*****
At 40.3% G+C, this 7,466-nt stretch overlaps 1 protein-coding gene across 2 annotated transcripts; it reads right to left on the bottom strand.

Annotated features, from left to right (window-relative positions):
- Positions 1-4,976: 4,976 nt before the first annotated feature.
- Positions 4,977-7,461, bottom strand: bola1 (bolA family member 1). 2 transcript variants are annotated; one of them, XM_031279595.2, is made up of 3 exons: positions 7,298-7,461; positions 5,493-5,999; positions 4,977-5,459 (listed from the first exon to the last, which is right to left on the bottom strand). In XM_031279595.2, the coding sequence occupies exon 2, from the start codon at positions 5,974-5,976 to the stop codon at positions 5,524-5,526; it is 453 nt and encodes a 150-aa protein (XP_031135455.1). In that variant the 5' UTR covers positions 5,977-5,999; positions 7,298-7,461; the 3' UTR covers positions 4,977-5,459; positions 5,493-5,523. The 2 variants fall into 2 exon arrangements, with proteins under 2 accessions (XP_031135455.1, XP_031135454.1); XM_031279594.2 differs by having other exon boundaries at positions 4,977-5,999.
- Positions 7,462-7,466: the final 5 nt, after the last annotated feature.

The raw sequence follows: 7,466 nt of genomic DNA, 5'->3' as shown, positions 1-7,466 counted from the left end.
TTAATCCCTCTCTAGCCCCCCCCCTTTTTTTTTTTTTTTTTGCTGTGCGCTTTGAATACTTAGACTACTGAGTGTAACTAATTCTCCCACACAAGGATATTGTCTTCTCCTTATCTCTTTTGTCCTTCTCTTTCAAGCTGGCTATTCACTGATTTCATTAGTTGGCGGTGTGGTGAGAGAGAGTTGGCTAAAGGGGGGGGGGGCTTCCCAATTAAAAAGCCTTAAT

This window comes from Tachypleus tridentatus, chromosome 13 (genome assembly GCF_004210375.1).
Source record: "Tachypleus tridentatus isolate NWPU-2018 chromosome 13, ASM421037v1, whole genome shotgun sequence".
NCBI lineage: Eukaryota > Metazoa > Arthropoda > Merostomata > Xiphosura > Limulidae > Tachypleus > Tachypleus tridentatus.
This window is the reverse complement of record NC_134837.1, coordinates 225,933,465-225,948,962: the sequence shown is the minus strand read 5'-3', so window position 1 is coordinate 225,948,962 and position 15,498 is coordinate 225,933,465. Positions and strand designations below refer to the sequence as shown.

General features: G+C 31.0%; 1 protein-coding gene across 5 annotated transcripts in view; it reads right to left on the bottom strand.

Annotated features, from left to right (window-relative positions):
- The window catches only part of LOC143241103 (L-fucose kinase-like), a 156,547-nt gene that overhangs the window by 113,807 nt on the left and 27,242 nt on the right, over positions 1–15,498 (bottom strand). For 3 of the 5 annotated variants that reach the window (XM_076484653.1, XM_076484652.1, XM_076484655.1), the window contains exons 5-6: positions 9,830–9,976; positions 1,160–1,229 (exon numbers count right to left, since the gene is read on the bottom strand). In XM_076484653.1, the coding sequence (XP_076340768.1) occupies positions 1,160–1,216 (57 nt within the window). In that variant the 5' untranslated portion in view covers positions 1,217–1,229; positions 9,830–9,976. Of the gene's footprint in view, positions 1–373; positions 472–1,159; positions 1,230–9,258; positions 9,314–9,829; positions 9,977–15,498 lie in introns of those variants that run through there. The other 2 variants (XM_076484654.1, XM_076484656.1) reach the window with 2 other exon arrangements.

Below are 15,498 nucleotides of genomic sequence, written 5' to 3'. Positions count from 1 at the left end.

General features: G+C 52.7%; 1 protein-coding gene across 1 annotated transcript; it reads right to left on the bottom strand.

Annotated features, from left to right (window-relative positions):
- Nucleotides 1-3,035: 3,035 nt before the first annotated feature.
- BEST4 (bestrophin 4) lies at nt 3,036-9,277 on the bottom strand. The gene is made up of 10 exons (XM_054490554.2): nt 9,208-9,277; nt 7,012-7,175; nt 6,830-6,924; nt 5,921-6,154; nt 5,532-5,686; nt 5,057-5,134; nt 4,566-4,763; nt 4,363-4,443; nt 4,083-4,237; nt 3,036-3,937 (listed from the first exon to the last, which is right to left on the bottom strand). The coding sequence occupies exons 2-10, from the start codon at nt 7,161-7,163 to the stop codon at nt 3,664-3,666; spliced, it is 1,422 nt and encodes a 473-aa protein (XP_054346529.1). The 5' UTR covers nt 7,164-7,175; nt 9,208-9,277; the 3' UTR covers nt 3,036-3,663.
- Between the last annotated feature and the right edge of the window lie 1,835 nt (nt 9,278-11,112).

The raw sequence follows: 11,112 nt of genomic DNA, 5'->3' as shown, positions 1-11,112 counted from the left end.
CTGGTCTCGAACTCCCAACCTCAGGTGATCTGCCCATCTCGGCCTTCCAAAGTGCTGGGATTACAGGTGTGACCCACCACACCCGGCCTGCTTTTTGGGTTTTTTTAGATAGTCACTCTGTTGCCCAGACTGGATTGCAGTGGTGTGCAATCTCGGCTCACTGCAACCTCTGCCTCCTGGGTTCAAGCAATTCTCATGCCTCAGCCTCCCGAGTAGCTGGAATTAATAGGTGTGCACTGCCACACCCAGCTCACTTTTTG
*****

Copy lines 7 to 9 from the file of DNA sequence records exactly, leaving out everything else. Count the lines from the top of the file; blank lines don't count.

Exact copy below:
TTAATCCCTCTCTAGCCCCCCCCCTTTTTTTTTTTTTTTTTGCTGTGCGCTTTGAATACTTAGACTACTGAGTGTAACTAATTCTCCCACACAAGGATATTGTCTTCTCCTTATCTCTTTTGTCCTTCTCTTTCAAGCTGGCTATTCACTGATTTCATTAGTTGGCGGTGTGGTGAGAGAGAGTTGGCTAAAGGGGGGGGGGGCTTCCCAATTAAAAAGCCTTAAT

This window comes from Tachypleus tridentatus, chromosome 13 (genome assembly GCF_004210375.1).
Source record: "Tachypleus tridentatus isolate NWPU-2018 chromosome 13, ASM421037v1, whole genome shotgun sequence".